« Home | Just started »

The Microsoft Visual C++ /clr Switch

Today I had a go at compiling a large body of existing legacy C/C++ code with the /clr switch. The bulk of it compiled without changing the existing source code. Most of the compile problems looked fairly trivial to resolve as they were related to the use of older C/C++ syntax in the code. The purpose of the exercise was to see if the existing (non COM) C/C++ code could be used directly within a .NET application without using p/invoke. The ideal would have been able to just refer to the existing C++ classes in newly developed C# code. Unfortunately, the Reflector utility shows that the compilation output "mangles" the C++ classes somewhat. A .NET struct is created to represent the class and then a series of static methods created for the methods of the class (which weren't necessarily static in the header file). The Microsoft developers must have done this to be able to practically implement all the C++ features (such as multiple inheritance) within the .NET environment. If the __gc keyword is used on a C++ class then the compilation output is a class derived from System.Object and all the methods defined in the header become part of the class i.e. not just a struct and a bunch of static methods. Using the __gc keyword would allow better interoperability with VB.NET/C# code but introduces more C++ compilation restrictions. Oh well, can't have everything! Just the ability to compile existing C++ code to the CLR is pretty amazing.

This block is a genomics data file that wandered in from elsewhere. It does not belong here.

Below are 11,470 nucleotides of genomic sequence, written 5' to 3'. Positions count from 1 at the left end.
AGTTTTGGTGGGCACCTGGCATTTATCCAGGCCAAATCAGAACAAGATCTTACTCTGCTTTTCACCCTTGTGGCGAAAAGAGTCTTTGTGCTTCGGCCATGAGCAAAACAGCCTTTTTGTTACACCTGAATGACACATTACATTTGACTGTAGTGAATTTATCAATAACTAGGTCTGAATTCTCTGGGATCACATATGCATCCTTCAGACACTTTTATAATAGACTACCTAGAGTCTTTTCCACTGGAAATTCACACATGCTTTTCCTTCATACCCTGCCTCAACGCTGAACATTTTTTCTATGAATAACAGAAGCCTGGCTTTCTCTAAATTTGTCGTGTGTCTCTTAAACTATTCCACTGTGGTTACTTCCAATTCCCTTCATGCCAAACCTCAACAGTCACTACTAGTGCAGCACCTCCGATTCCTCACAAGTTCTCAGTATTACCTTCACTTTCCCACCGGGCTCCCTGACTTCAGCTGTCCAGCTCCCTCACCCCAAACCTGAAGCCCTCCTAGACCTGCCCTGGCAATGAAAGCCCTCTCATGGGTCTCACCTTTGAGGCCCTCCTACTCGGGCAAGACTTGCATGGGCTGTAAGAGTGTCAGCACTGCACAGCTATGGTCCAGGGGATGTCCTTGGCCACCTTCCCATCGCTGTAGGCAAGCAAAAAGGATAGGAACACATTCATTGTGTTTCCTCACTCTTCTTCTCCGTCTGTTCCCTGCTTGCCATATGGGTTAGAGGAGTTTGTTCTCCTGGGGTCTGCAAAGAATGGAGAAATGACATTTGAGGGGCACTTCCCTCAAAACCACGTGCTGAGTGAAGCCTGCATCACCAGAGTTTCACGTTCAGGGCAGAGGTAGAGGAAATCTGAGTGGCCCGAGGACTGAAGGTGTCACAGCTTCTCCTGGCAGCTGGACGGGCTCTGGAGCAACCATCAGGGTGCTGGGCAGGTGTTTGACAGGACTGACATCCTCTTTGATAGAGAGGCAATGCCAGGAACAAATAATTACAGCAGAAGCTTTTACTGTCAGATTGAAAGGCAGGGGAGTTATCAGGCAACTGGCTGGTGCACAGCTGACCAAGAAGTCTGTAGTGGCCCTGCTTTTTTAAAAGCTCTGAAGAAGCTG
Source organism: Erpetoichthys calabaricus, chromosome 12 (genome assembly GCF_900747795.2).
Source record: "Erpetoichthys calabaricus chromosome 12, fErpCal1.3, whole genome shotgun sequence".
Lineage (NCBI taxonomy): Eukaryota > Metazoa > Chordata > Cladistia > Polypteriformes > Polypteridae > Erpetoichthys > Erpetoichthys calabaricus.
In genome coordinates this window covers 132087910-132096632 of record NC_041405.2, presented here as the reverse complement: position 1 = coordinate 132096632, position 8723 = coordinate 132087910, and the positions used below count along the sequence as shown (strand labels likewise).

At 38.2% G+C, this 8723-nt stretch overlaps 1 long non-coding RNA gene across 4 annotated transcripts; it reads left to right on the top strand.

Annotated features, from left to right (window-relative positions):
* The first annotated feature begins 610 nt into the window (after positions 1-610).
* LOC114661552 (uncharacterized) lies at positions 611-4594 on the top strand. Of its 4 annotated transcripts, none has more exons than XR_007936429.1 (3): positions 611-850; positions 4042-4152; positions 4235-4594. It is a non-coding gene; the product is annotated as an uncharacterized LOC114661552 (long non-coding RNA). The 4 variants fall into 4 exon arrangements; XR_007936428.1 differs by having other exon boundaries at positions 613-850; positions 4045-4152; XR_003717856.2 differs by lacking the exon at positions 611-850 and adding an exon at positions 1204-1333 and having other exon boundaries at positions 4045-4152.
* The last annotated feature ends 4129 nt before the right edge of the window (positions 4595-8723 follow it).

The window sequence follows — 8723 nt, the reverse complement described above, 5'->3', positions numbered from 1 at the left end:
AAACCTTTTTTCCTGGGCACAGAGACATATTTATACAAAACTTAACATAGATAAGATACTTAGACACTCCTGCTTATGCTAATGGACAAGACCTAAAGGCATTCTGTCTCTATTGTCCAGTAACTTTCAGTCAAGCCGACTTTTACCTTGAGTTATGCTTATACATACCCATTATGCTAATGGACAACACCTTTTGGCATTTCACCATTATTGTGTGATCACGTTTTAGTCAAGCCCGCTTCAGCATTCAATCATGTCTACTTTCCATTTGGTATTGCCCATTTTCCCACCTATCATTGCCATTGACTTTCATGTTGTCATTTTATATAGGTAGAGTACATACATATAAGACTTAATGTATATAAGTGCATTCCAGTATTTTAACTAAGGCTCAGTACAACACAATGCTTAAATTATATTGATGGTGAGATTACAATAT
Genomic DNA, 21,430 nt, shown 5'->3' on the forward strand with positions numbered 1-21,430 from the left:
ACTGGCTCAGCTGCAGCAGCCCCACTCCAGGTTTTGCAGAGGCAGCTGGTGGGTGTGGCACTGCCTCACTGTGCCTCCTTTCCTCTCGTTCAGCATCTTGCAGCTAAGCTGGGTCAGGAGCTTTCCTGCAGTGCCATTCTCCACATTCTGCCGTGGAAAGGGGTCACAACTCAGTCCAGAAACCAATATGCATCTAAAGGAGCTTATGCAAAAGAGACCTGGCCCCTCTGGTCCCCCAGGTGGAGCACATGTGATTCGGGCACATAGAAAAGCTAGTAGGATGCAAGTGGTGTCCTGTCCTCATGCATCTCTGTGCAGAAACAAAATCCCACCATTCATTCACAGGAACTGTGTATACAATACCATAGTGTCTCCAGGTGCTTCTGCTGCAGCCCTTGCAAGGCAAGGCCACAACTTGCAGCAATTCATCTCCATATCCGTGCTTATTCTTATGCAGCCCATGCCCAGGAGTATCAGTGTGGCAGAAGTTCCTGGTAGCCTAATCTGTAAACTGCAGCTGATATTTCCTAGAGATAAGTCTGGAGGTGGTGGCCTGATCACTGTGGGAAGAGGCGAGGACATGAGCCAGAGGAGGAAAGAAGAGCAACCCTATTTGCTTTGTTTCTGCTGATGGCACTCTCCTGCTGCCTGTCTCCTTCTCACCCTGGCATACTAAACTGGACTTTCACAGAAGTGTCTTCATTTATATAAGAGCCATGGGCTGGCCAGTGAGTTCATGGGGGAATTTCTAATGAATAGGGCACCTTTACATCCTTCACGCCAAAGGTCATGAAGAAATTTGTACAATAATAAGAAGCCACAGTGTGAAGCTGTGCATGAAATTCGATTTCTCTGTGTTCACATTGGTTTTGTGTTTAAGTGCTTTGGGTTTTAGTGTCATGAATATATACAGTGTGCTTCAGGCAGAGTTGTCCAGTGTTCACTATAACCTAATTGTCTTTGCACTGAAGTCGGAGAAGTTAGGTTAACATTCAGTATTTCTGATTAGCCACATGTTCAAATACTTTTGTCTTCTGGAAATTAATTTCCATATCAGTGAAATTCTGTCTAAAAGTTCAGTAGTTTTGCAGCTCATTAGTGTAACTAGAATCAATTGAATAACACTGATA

Links to this post

Create a Link